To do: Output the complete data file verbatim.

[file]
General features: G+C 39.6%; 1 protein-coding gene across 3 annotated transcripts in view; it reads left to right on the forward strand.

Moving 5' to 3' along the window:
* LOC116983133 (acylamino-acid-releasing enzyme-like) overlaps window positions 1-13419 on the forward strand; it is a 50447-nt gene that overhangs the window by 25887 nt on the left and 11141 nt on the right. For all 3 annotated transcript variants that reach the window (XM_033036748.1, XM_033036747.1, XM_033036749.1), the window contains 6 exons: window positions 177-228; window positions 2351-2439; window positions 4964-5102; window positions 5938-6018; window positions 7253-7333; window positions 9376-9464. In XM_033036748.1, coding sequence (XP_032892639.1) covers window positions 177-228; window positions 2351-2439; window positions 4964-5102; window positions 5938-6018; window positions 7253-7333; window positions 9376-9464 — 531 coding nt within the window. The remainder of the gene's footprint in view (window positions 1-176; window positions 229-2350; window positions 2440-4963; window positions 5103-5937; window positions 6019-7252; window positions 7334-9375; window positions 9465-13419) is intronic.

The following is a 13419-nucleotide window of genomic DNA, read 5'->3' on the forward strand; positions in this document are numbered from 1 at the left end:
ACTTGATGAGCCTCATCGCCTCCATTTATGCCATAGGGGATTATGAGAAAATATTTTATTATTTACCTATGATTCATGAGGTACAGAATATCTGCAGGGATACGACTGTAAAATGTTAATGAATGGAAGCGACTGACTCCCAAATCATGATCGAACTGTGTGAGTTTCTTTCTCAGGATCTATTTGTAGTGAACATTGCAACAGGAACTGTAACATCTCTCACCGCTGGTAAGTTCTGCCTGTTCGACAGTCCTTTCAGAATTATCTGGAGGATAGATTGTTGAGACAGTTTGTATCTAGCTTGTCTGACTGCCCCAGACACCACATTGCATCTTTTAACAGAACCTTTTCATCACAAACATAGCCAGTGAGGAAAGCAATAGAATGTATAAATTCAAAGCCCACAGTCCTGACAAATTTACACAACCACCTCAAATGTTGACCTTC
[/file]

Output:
General features: G+C 39.6%; 1 protein-coding gene across 3 annotated transcripts in view; it reads left to right on the forward strand.

Moving 5' to 3' along the window:
* LOC116983133 (acylamino-acid-releasing enzyme-like) overlaps window positions 1-13419 on the forward strand; it is a 50447-nt gene that overhangs the window by 25887 nt on the left and 11141 nt on the right. For all 3 annotated transcript variants that reach the window (XM_033036748.1, XM_033036747.1, XM_033036749.1), the window contains 6 exons: window positions 177-228; window positions 2351-2439; window positions 4964-5102; window positions 5938-6018; window positions 7253-7333; window positions 9376-9464. In XM_033036748.1, coding sequence (XP_032892639.1) covers window positions 177-228; window positions 2351-2439; window positions 4964-5102; window positions 5938-6018; window positions 7253-7333; window positions 9376-9464 — 531 coding nt within the window. The remainder of the gene's footprint in view (window positions 1-176; window positions 229-2350; window positions 2440-4963; window positions 5103-5937; window positions 6019-7252; window positions 7334-9375; window positions 9465-13419) is intronic.

The following is a 13419-nucleotide window of genomic DNA, read 5'->3' on the forward strand; positions in this document are numbered from 1 at the left end:
ACTTGATGAGCCTCATCGCCTCCATTTATGCCATAGGGGATTATGAGAAAATATTTTATTATTTACCTATGATTCATGAGGTACAGAATATCTGCAGGGATACGACTGTAAAATGTTAATGAATGGAAGCGACTGACTCCCAAATCATGATCGAACTGTGTGAGTTTCTTTCTCAGGATCTATTTGTAGTGAACATTGCAACAGGAACTGTAACATCTCTCACCGCTGGTAAGTTCTGCCTGTTCGACAGTCCTTTCAGAATTATCTGGAGGATAGATTGTTGAGACAGTTTGTATCTAGCTTGTCTGACTGCCCCAGACACCACATTGCATCTTTTAACAGAACCTTTTCATCACAAACATAGCCAGTGAGGAAAGCAATAGAATGTATAAATTCAAAGCCCACAGTCCTGACAAATTTACACAACCACCTCAAATGTTGACCTTC